Next came the ceiling. What Felix did to that ceiling, or rather what that ceiling did for Felix, and how it looked when he was through with it is to this very day a topic of discussion among the now scattered inhabitants of “The Avenue.” Masie knew, and so did deaf Auntie Gossburger, who often spent the day with the child. She, with Masie, had been put in charge of the china and glass department, and when the old woman had pulled up from the depths of a barrel first one red cup without a handle and then a dozen or more, and had asked what they were for, Felix had seized them with a cry of joy: “Oil cups! They fit on the tops of these church lamps. I never expected to find these! Mike! Go over to Mr. Pestler’s and tell him to send me a small box of floating night-tapers—the smallest he has. Now, Tootcums, you wait and see!”
And then the step-ladder was moved up, and Mike and one of the Dutchies passed up the lamps to Felix, who drove the hooks into the rafters—twenty-two of them—and then slid down to the floor, taking in the general effect, only to clamber up again to lengthen this chain, or shorten that, so that the whole ceiling, when the cups were filled and the tapers lighted, would be a blaze of red stars hung in a firmament of dull, yellow-washed gold.
The final touch came last. This was both a surprise and a discovery. Hans had found it flattened out on the top of a big, circular table, and was about to tear it loose when Felix, who let nothing escape his vigilant eye, seized its metal handle, whereupon the mass sagged, tilted, straightened, and then rounded out into a superb Chinese lantern of yellow silk, decorated with black dragons, with only one tear in its entire circumference, and that one Auntie Gossburger darned so skilfully that nobody noticed the hole. This, Felix, after much consideration, swung to the rafter immediately over the throne, so that its mellow light should fall directly on the child’s face.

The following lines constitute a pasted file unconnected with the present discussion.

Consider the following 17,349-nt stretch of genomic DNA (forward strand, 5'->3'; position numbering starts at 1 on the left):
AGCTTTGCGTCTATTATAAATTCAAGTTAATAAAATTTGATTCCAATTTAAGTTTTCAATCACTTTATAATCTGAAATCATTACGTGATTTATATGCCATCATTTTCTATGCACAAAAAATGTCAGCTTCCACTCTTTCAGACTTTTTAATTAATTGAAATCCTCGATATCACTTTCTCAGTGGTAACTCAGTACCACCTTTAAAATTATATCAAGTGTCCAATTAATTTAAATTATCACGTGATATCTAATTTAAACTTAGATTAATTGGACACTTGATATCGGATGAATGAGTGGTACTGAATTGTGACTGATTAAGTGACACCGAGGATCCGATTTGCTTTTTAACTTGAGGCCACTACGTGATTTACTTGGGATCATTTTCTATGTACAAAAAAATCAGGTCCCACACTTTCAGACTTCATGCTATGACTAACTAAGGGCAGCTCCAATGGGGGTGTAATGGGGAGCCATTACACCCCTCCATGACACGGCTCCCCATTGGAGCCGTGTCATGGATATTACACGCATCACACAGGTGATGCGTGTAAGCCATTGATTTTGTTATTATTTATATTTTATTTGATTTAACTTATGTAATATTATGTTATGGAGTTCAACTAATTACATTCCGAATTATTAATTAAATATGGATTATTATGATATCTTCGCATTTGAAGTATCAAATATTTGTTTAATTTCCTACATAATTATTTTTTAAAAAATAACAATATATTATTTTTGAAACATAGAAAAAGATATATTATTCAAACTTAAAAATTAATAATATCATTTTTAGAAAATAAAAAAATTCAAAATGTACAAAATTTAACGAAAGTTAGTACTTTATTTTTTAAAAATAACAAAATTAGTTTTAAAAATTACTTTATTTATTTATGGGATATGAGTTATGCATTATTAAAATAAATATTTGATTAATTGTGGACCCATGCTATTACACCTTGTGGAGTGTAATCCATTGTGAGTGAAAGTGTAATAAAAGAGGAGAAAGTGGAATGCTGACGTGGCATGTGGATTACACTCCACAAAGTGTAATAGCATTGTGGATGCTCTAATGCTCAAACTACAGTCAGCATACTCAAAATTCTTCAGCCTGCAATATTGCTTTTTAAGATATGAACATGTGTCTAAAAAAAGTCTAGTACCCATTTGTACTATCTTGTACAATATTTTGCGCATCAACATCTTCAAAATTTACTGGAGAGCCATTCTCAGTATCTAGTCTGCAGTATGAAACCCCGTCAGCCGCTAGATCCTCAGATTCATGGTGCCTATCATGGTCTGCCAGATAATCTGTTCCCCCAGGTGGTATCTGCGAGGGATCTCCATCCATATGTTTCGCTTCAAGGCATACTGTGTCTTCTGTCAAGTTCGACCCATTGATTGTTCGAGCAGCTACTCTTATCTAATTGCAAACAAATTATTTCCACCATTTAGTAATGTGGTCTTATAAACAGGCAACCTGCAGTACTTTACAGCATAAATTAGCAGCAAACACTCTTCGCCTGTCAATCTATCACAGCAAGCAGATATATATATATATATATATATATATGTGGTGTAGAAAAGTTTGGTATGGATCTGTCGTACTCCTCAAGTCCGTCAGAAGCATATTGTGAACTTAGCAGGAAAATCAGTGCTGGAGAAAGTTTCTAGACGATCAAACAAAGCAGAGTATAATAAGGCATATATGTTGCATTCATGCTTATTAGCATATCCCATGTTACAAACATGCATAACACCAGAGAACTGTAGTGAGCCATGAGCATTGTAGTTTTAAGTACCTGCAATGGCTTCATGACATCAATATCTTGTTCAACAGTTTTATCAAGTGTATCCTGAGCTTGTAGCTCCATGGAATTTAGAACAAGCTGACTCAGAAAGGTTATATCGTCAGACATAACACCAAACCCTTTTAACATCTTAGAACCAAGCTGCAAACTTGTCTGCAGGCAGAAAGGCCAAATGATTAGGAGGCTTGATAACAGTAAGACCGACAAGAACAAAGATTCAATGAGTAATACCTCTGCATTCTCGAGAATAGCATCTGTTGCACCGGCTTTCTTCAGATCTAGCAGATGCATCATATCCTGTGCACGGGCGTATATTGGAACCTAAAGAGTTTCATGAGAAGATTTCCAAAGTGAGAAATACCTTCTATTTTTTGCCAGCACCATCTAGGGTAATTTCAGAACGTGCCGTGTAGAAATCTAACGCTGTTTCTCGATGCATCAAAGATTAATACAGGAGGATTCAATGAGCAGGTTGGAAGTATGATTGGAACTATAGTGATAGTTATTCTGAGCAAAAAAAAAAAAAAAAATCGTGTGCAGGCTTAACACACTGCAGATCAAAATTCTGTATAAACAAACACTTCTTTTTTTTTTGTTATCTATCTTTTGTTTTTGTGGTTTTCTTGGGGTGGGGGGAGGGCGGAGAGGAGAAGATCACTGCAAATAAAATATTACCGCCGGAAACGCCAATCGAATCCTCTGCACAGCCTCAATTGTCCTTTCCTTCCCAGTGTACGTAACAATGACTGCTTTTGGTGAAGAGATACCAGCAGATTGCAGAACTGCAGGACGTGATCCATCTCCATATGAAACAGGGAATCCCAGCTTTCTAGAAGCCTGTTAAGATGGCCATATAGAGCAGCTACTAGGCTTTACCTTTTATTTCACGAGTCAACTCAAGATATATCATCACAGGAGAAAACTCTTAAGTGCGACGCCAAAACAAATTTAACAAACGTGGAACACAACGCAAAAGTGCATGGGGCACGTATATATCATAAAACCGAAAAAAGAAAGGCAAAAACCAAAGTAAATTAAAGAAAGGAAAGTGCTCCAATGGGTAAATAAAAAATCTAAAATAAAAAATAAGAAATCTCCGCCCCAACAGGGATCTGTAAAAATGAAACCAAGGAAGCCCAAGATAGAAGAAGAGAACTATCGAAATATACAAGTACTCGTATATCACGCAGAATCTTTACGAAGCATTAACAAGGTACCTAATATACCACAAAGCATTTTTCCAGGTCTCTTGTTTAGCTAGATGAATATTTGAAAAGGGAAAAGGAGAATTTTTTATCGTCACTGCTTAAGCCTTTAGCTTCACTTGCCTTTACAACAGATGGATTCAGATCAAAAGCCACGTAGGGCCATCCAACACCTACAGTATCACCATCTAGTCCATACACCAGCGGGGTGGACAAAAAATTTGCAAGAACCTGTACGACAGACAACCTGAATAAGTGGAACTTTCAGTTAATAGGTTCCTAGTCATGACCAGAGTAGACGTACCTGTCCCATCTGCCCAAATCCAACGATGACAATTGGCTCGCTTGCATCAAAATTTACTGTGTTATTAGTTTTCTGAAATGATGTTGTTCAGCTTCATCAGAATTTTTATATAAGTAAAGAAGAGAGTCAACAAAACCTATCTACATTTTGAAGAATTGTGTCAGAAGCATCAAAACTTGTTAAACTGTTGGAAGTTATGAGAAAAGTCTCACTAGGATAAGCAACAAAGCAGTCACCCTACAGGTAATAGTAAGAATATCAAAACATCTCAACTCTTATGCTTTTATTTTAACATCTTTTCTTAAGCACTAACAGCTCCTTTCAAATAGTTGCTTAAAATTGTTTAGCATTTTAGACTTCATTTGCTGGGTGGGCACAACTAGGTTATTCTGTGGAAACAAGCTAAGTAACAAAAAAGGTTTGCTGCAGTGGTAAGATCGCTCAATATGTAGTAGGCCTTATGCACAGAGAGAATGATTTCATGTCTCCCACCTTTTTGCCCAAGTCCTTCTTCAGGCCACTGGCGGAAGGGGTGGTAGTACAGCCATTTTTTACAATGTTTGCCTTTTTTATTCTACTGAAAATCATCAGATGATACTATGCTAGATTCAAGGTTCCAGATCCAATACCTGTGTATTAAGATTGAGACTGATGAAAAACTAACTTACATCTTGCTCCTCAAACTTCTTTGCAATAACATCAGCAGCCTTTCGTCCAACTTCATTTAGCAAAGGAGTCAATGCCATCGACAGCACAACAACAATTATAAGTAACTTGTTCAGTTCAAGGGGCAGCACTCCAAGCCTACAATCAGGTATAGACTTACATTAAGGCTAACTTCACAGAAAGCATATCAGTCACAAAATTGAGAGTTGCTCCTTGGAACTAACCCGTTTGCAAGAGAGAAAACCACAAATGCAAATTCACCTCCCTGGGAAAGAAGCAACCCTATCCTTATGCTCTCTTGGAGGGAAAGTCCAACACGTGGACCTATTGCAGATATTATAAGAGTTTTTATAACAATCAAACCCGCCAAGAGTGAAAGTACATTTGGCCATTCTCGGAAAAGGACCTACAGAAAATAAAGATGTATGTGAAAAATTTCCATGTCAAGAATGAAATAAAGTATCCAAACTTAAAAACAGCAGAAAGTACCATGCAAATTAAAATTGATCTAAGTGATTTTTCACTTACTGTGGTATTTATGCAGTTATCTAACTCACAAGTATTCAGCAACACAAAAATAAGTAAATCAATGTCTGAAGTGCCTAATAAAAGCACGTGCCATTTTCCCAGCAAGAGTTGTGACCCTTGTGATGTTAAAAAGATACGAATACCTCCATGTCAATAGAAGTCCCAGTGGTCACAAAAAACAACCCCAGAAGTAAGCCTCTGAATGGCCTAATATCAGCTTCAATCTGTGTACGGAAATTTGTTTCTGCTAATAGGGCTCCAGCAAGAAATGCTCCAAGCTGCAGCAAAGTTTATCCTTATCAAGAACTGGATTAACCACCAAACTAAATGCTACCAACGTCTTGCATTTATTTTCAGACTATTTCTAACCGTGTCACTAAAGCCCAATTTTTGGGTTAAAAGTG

Kling, while these preparations were in progress, was in a state of mind bordering on the pathetic. Felix had made him promise not to come up until the room was finished, but every few hours his head would be thrust up over the edge of the stairs, his eyes screwed up in his fat face, an expression of wonder, not unmixed with anxiety, flitting across his countenance. Then he would back down-stairs, muttering to himself all the time; his chief cause of complaint being the hiding of so many things his customers might want to buy and the displaying of so many others at which they might only want to look!
There was, however, even after the decorations seemed complete, a bare corner to be filled with something neither too big, nor too small, nor too insistent in color or form. Felix went twice over the stock, old and new, twisted and turned, and was about to give up when he suddenly called to Masie, his face lighting under the glow of a fresh inspiration: